When it comes to the planet and banking on its future resources, we have been terrible accountants. It’s no surprise that the balance is nothing short of disastrous. This year, besides surprising ourselves with no flying cars and unsophisticated hover boards, we also discovered that we fell tragically short of achieving the Millennium Development Goals (MDGs). On 18 August, we arrived at Earth Overshoot Day, marking the day at which humanity starts clocking ecological debt for the year.

Capitalism has long been touted as the main culprit, with big industries and businesses stuck in the enemy camp against all things represented by Mother Nature – natural resources, beautiful wild places and wildlife, and diverse ways of human life and cultures. At the other end of this spectrum, Nature is exploited, over-used, often pictured as victimized and powerless.

This simplistic way of pitting Nature against capitalism has proven ineffective. If we are to win the fight for sustainable development, the status quo of Nature versus Capitalism cannot continue.

Watch this pitch for Nature!

Natural Capital – Valuing Nature

The new Sustainable Development Goals (SDGs) are now our flags and guideposts, and 2030 will be humanity’s next checkpoint. With five of seventeen of the Goals related to protecting our ecosystems for all societies and our children, compared to just one in the MDG, there is definitely a stronger recognition that humans really do depend on Nature to thrive and grow. Natural Capital encapsulates this perspective.

Natural capital refers to the world’s stocks of natural assets which include geology, soil, air, water and all living things. It is from this Natural Capital that humans derive a wide range of services, often called ecosystem services, which make human life possible. Naturally, it also sustains everything that humans have created – including and especially capital markets.

Increasingly, natural capital is being valued and included in financial markets. Innovative new mechanisms for valuing Nature have been developed, in order to rigorously measure and value the ecosystem services that Nature provides to humans and markets. Proper valuation enables the market to put a price to ‘environmental externalities’ that are often unaccounted for by businesses. In fact, it is now estimated that the world’s primary production and processing sectors are responsible for ‘environmental externality’ costs totaling a staggering US$7.3 trillion annually.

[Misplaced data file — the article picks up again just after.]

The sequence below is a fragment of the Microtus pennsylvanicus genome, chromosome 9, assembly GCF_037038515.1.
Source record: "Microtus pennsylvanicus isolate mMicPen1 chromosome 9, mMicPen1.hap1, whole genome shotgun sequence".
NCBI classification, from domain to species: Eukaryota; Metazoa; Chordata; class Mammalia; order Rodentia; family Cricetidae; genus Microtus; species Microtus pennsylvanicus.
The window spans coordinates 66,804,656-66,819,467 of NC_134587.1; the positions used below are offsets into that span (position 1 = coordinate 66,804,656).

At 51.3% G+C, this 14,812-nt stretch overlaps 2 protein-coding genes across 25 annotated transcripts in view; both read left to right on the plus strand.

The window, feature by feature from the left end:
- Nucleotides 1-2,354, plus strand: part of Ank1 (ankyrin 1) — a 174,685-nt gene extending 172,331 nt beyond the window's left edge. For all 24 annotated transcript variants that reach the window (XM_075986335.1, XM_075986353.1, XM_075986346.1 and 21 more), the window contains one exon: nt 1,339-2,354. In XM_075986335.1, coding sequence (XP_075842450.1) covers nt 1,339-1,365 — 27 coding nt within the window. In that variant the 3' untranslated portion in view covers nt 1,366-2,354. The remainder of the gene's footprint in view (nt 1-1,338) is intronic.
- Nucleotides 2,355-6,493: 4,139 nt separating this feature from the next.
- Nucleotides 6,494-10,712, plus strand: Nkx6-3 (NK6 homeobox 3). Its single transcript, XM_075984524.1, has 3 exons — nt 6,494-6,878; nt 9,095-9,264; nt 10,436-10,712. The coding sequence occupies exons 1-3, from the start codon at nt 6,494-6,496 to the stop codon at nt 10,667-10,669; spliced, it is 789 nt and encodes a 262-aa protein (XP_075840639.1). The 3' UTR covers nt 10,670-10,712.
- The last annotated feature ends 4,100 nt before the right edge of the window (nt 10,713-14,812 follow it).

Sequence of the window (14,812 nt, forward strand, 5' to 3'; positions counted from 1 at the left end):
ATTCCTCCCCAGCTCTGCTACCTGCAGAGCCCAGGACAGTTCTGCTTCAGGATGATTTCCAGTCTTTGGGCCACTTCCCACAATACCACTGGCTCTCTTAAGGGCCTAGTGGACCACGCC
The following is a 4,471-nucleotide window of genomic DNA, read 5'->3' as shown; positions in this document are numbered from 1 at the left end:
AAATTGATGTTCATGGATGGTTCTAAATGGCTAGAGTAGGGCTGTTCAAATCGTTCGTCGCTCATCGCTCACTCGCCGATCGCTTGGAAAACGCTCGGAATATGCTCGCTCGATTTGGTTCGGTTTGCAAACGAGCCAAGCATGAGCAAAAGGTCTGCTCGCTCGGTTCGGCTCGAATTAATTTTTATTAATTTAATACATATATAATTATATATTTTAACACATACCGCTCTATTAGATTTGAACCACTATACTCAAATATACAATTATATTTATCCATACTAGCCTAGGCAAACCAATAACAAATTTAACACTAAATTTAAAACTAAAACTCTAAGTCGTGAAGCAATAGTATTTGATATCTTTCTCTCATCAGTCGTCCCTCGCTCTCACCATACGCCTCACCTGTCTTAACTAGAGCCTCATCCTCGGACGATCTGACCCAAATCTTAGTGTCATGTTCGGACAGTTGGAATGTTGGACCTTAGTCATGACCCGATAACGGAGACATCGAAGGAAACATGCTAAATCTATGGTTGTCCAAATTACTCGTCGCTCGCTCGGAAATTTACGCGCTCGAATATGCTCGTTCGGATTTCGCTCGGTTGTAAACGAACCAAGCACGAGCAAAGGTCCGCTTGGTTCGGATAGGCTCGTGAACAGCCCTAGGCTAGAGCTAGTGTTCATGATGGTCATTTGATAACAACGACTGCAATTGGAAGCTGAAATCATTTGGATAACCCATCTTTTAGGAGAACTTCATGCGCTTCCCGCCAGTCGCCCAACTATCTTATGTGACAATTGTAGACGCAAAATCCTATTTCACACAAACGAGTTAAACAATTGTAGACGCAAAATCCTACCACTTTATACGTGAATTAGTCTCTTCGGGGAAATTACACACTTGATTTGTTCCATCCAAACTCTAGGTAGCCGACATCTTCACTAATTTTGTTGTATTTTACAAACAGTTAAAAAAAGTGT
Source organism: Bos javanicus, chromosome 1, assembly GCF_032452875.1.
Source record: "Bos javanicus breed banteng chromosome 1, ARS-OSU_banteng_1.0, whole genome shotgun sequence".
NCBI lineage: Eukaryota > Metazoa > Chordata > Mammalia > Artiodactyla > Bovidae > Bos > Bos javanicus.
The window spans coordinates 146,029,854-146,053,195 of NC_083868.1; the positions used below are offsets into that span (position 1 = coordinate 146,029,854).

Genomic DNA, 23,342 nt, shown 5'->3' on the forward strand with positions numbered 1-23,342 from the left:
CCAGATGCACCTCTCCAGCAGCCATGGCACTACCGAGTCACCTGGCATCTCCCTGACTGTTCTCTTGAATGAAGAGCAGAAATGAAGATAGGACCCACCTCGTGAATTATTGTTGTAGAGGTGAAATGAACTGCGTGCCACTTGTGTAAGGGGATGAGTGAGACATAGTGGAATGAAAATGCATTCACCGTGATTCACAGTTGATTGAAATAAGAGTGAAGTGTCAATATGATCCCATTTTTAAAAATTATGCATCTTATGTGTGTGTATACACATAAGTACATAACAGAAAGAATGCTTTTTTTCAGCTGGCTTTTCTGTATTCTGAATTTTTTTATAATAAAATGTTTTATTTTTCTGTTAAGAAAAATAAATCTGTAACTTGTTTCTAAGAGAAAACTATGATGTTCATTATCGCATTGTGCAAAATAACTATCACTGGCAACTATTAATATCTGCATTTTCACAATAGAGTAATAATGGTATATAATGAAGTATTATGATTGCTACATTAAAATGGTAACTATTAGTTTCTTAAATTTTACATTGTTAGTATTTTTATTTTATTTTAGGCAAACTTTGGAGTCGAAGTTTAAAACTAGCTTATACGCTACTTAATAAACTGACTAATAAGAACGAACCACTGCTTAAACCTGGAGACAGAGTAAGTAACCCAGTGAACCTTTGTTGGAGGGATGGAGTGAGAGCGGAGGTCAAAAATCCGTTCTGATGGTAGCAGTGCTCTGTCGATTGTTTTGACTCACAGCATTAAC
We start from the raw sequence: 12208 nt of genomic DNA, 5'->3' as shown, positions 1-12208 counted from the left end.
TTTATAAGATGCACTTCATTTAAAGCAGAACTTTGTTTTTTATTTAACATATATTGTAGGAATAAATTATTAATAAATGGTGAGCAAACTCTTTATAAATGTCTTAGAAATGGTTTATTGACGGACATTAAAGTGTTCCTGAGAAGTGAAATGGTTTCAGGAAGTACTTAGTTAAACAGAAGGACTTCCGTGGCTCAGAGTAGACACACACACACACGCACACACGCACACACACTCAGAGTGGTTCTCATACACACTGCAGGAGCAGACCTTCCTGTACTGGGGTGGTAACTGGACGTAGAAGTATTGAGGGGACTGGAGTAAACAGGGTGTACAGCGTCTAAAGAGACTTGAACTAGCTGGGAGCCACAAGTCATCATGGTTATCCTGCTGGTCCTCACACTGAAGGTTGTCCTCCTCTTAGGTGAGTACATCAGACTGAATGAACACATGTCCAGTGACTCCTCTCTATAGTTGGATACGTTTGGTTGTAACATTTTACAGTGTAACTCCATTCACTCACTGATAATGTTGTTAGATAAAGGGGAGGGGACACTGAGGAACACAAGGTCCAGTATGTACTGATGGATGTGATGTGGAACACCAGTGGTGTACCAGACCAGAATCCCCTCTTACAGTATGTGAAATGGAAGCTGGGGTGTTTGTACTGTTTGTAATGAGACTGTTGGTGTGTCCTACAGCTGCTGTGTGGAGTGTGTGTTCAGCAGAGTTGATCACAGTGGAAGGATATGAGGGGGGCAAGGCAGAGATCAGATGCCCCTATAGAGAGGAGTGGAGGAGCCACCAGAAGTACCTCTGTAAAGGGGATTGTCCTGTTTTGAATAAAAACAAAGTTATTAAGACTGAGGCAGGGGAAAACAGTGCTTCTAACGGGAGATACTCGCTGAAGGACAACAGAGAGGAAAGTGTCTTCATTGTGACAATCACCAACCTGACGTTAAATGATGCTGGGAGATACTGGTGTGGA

Venturing into the wild with Natural Capital

When it comes to saving the world, the price tag can be planetary. An estimated $300 billion is needed each year to meet the world’s environmental conservation challenges, according to the Global Canopy Program. Impact Investing has played a critical role in financing the environment’s recovery and rehabilitation, where the conservation impact investing market totaled $23 billion from 2009 to 2013 and is expected to increase to $37.1 billion over the next five years.

Getting to the SDGs in time, before we use up the world’s resources, is going to take a lot more than business-as-usual. Through impact investing, conservation can raise capital to unlock the potential for scaling conservation efforts and achieve environmental and social returns in a way that has never been done before. At the same time, it incentivizes investors with investment opportunities that offer both financial return and conservation impact.  As the home of Asia’s first public and private platform for impact investing, IIX works with impact enterprises that set out to scale positive social and environmental returns to raise capital efficiently.

One of the Impact Enterprises IIX worked with is Double Helix, an innovative enterprise that aims to combat illegal logging and mitigate supply-chain risk by applying forest genetics – using DNA-testing to identify timber source. With IIX’s technical assistance and support in capital raise, Double Helix secured investments to scale its impact.

To achieve holistic conservation outcomes, impact investing must reach into a wide variety of sectors which can include agriculture, forestry, energy, water, fisheries and aquaculture, and many more. Investing in Nature has strong and long-lasting impact on people, profits, and planet, allowing us to create lasting jobs and community wealth, while using natural resources responsibly.


Jia Ling Lim

Photo credit: Ana_Cotta / Foter / CC BY